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Clear Spring High drama teacher: 'If you build it, they will come'

April 29, 2010|By MARLO BARNHART

CLEAR SPRING -- Little did Beth Smith realize the impact that a performance of "Camelot" at Wolf Trap years ago would have on her life.

That performance pointed her in a direction that brought her back 10 years ago to Clear Spring High School, her alma mater, as drama teacher.

"Art and music are so important for kids," Smith said. "For some kids, high school is their last chance for such an experience."

Smith fiercely strives to maintain a high level of such activities for her students in the wake of budget cuts in art and music nationwide.

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"It really contributes to kids being well-rounded," Smith said.

Just days ago, Smith and a bevy of energetic drama/music students completed performances of "Footloose," a production that relies heavily on singing and dancing.

"We really got excited with 'Footloose,' which requires students who have basic skills plus a lot of stamina," Smith said.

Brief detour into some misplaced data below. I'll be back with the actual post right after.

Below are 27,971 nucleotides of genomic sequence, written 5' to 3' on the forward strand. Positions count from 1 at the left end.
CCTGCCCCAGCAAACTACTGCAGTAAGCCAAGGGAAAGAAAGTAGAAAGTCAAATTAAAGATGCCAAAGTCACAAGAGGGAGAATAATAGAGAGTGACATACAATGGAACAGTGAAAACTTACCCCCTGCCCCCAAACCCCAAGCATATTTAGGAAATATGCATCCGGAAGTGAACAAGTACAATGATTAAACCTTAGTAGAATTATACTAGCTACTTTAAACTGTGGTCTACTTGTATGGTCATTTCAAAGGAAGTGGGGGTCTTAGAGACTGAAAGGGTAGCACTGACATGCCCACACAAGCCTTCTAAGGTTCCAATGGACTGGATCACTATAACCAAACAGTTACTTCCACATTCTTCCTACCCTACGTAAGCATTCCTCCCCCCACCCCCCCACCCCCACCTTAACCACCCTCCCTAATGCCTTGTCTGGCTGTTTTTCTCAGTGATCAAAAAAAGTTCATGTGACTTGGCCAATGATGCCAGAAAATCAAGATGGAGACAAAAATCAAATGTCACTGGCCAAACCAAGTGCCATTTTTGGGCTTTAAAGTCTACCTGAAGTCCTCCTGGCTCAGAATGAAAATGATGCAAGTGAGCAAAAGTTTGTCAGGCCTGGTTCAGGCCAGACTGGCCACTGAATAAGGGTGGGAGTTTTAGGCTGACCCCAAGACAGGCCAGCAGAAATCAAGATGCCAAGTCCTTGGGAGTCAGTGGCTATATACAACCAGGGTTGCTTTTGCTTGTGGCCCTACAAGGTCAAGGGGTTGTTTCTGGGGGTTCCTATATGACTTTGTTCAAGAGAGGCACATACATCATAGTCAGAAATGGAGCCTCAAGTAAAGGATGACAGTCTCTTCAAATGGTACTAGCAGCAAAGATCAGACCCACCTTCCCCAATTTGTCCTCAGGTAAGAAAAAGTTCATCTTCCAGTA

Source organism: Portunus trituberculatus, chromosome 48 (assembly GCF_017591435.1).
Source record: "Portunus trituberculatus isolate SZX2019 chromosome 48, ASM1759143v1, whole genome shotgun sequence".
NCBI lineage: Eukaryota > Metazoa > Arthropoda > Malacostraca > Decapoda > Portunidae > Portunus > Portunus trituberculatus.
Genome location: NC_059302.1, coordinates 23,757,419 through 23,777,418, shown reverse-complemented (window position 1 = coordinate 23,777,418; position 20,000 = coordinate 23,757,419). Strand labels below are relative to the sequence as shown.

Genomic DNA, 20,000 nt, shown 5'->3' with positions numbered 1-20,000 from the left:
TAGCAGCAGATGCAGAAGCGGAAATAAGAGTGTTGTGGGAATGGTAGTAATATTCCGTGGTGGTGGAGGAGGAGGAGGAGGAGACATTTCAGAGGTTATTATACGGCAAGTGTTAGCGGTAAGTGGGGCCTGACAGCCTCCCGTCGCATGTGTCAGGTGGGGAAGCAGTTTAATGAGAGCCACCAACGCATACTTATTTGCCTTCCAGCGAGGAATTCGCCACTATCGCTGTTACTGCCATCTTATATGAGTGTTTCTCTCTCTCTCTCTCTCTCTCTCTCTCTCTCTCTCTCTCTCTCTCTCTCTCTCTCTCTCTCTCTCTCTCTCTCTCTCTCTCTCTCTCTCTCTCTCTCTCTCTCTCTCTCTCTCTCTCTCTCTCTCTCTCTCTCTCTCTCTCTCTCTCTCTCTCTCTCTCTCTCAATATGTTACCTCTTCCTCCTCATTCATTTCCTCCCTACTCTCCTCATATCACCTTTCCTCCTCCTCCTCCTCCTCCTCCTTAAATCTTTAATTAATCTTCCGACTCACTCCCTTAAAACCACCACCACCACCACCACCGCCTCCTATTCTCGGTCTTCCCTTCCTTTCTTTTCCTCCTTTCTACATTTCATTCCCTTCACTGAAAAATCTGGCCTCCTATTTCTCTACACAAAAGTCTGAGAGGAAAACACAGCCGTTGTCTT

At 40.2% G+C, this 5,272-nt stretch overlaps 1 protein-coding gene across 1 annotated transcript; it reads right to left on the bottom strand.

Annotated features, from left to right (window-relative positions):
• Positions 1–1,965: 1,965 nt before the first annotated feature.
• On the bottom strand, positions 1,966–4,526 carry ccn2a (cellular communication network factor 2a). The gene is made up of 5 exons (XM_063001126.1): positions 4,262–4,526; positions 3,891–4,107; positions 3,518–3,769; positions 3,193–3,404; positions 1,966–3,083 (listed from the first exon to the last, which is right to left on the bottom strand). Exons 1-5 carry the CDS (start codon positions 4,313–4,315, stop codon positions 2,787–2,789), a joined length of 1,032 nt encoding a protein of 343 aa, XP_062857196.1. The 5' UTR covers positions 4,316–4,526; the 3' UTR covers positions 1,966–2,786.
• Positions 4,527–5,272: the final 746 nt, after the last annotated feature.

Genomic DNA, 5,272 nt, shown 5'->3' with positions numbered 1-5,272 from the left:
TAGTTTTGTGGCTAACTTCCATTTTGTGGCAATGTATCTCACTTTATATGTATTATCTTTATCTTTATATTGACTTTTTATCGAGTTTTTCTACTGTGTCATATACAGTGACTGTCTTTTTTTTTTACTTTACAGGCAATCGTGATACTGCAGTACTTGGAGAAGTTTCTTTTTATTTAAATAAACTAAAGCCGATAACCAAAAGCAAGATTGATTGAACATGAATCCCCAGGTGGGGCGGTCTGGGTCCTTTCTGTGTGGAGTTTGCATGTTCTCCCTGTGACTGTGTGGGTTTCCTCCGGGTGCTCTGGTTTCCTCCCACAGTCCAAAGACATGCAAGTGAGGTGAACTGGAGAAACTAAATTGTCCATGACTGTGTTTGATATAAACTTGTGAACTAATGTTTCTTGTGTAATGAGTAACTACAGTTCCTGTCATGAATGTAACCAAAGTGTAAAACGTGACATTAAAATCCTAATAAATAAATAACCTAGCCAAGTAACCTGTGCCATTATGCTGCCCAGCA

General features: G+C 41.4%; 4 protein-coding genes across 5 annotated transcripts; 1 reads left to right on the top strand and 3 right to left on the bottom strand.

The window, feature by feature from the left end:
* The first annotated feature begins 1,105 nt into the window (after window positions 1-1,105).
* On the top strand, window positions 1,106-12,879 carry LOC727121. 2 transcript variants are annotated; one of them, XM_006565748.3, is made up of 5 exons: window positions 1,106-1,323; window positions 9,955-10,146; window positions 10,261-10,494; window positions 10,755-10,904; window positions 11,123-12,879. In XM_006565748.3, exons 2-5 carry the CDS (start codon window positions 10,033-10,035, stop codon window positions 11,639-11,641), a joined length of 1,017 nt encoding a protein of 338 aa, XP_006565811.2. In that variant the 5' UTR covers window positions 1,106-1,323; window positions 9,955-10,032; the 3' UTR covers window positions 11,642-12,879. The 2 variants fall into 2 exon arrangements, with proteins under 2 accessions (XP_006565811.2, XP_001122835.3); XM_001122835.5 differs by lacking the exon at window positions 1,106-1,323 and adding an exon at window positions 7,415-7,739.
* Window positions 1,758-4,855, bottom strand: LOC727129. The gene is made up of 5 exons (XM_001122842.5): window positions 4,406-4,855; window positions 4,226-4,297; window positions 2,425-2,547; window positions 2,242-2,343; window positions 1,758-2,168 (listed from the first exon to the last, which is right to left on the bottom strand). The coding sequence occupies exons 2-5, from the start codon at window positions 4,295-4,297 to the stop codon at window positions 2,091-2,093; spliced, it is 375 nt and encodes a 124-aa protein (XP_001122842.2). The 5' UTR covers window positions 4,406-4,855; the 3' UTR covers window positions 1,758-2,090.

A number of alumni came to help with the production, Smith said. Some parents of cast members also lent a hand.

When the curtain went up, Smith said she was stunned to see that 450 people attended the Friday night performance, a capacity crowd of 550 attended Saturday night and 390 attended Sunday afternoon -- record numbers for student performances.

"I tend to lean more toward musical theater," Smith said. As proof, she noted Clear Spring's productions of "The Sound of Music" and "Cinderella," which she directed.

A native of Clear Spring, Smith graduated from the high school in 1991. She studied classical music in college and earned her undergraduate degree in performance and music education from Shepherd University.

Smith taught at Hancock Middle-Senior High for four years before she returned to Clear Spring High School.

Now a resident of Mercersburg, Pa., Smith is married and has a 2 1/2-year-old son. She has taken postgraduate courses at Shenandoah Conservatory in Winchester, Va.

Putting on an elaborate production such as "Footloose" is quite a feat, but Smith said it is always worth it.

"I believe in the philosophy that, 'If you build it, they will come,' and they do," Smith said.

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